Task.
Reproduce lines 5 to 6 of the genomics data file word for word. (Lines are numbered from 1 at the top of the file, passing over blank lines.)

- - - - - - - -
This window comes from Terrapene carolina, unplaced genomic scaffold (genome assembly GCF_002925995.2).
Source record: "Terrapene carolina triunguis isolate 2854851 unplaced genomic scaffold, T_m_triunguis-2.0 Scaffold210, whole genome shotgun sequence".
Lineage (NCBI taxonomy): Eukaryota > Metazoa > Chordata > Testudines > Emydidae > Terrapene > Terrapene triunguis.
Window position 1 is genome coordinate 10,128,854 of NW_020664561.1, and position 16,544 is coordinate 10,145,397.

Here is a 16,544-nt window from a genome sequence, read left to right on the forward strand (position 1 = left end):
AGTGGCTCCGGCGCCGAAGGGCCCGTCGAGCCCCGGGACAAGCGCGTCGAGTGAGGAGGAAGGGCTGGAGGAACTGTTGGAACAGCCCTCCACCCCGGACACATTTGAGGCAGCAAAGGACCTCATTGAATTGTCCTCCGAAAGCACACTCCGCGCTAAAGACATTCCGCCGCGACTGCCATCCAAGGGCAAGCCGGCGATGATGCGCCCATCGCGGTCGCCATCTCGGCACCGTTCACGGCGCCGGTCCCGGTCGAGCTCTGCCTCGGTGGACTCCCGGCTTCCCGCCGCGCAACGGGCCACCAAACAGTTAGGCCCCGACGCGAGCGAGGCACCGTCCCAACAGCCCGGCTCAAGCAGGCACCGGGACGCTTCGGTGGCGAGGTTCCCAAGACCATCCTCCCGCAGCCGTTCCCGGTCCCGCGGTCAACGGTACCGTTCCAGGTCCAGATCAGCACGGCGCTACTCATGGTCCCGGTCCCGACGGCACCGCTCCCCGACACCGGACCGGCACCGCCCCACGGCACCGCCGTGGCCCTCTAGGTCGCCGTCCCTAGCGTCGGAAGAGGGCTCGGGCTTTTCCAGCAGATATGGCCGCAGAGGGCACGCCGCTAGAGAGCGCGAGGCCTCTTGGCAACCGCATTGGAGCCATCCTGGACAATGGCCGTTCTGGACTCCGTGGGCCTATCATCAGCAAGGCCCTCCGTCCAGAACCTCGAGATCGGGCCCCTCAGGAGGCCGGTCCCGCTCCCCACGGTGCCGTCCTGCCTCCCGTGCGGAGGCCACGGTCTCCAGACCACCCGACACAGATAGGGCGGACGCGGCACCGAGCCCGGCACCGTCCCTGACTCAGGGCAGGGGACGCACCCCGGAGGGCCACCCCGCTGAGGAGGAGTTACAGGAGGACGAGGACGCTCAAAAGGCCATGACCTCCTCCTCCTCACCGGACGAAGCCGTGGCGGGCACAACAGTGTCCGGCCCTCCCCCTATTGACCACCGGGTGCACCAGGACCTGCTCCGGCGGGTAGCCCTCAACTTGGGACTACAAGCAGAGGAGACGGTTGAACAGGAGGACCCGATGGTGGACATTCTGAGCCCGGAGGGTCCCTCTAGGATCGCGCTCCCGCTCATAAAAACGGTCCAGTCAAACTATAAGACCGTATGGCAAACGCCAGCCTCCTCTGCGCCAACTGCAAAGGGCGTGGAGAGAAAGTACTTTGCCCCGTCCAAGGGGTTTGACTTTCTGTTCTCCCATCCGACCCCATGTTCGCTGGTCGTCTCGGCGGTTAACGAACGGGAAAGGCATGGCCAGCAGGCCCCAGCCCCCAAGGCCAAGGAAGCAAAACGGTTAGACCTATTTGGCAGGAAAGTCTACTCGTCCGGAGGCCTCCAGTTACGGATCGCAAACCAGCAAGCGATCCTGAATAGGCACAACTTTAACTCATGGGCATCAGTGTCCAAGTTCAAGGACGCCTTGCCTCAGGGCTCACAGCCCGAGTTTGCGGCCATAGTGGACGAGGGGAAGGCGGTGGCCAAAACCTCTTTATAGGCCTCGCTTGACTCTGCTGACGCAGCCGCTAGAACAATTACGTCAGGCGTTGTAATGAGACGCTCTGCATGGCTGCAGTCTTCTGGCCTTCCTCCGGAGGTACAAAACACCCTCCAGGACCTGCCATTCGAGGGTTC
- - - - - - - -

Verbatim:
Here is a 16,544-nt window from a genome sequence, read left to right on the forward strand (position 1 = left end):
AGTGGCTCCGGCGCCGAAGGGCCCGTCGAGCCCCGGGACAAGCGCGTCGAGTGAGGAGGAAGGGCTGGAGGAACTGTTGGAACAGCCCTCCACCCCGGACACATTTGAGGCAGCAAAGGACCTCATTGAATTGTCCTCCGAAAGCACACTCCGCGCTAAAGACATTCCGCCGCGACTGCCATCCAAGGGCAAGCCGGCGATGATGCGCCCATCGCGGTCGCCATCTCGGCACCGTTCACGGCGCCGGTCCCGGTCGAGCTCTGCCTCGGTGGACTCCCGGCTTCCCGCCGCGCAACGGGCCACCAAACAGTTAGGCCCCGACGCGAGCGAGGCACCGTCCCAACAGCCCGGCTCAAGCAGGCACCGGGACGCTTCGGTGGCGAGGTTCCCAAGACCATCCTCCCGCAGCCGTTCCCGGTCCCGCGGTCAACGGTACCGTTCCAGGTCCAGATCAGCACGGCGCTACTCATGGTCCCGGTCCCGACGGCACCGCTCCCCGACACCGGACCGGCACCGCCCCACGGCACCGCCGTGGCCCTCTAGGTCGCCGTCCCTAGCGTCGGAAGAGGGCTCGGGCTTTTCCAGCAGATATGGCCGCAGAGGGCACGCCGCTAGAGAGCGCGAGGCCTCTTGGCAACCGCATTGGAGCCATCCTGGACAATGGCCGTTCTGGACTCCGTGGGCCTATCATCAGCAAGGCCCTCCGTCCAGAACCTCGAGATCGGGCCCCTCAGGAGGCCGGTCCCGCTCCCCACGGTGCCGTCCTGCCTCCCGTGCGGAGGCCACGGTCTCCAGACCACCCGACACAGATAGGGCGGACGCGGCACCGAGCCCGGCACCGTCCCTGACTCAGGGCAGGGGACGCACCCCGGAGGGCCACCCCGCTGAGGAGGAGTTACAGGAGGACGAGGACGCTCAAAAGGCCATGACCTCCTCCTCCTCACCGGACGAAGCCGTGGCGGGCACAACAGTGTCCGGCCCTCCCCCTATTGACCACCGGGTGCACCAGGACCTGCTCCGGCGGGTAGCCCTCAACTTGGGACTACAAGCAGAGGAGACGGTTGAACAGGAGGACCCGATGGTGGACATTCTGAGCCCGGAGGGTCCCTCTAGGATCGCGCTCCCGCTCATAAAAACGGTCCAGTCAAACTATAAGACCGTATGGCAAACGCCAGCCTCCTCTGCGCCAACTGCAAAGGGCGTGGAGAGAAAGTACTTTGCCCCGTCCAAGGGGTTTGACTTTCTGTTCTCCCATCCGACCCCATGTTCGCTGGTCGTCTCGGCGGTTAACGAACGGGAAAGGCATGGCCAGCAGGCCCCAGCCCCCAAGGCCAAGGAAGCAAAACGGTTAGACCTATTTGGCAGGAAAGTCTACTCGTCCGGAGGCCTCCAGTTACGGATCGCAAACCAGCAAGCGATCCTGAATAGGCACAACTTTAACTCATGGGCATCAGTGTCCAAGTTCAAGGACGCCTTGCCTCAGGGCTCACAGCCCGAGTTTGCGGCCATAGTGGACGAGGGGAAGGCGGTGGCCAAAACCTCTTTATAGGCCTCGCTTGACTCTGCTGACGCAGCCGCTAGAACAATTACGTCAGGCGTTGTAATGAGACGCTCTGCATGGCTGCAGTCTTCTGGCCTTCCTCCGGAGGTACAAAACACCCTCCAGGACCTGCCATTCGAGGGTTC